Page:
The late Professor Brown’s introduction, about 45 pages long, is well-written.
“Rev is widely popular for the wrong reasons,” Brown states and gives some examples.
As usual, Brown’s results are summarised in a box: “Summary of Basic Information” (p. 774).
Brown favours a late, Domitianic date (between AD 92 and 96). He defines in the western sector of Asia Minor as the recipients, and concludes that the author is not the John who wrote the Gospel or the Johannine Epistles.
Revelation may have included earlier, Christian apocalyptic material, but overall the work is entirely his own.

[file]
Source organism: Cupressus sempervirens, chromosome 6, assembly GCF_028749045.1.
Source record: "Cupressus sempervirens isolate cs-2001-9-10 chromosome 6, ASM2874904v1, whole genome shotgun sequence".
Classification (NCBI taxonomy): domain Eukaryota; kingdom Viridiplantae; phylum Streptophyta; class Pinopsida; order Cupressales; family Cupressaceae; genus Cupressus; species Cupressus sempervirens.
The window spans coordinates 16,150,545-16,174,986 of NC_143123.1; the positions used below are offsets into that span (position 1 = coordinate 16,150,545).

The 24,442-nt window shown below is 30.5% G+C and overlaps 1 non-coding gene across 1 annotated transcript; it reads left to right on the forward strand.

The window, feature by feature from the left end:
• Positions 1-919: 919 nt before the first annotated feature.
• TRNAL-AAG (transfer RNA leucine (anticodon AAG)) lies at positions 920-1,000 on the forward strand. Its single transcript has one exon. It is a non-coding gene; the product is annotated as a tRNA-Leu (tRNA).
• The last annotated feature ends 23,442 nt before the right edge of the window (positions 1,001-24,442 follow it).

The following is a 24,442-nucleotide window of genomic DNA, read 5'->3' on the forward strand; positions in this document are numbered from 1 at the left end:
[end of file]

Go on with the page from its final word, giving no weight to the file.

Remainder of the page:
Brown divides Revelation in five parts: Prologue (1:1-3), Letters to the Seven Churches (1:4-3:22), Part I nad Part II of the Visionary Experience (4:1-11:19; 12:1-22:5), and Epilogue with Concluding Blessing (22:6-21).
Apart from the topics normally treated in an introduction, Brown devotes separate sections for “The Role of Liturgy,” “Millenarianism” and “Issues and Problems for Reflection.”
A 2 page bibliography concludes the chapter on Revelation.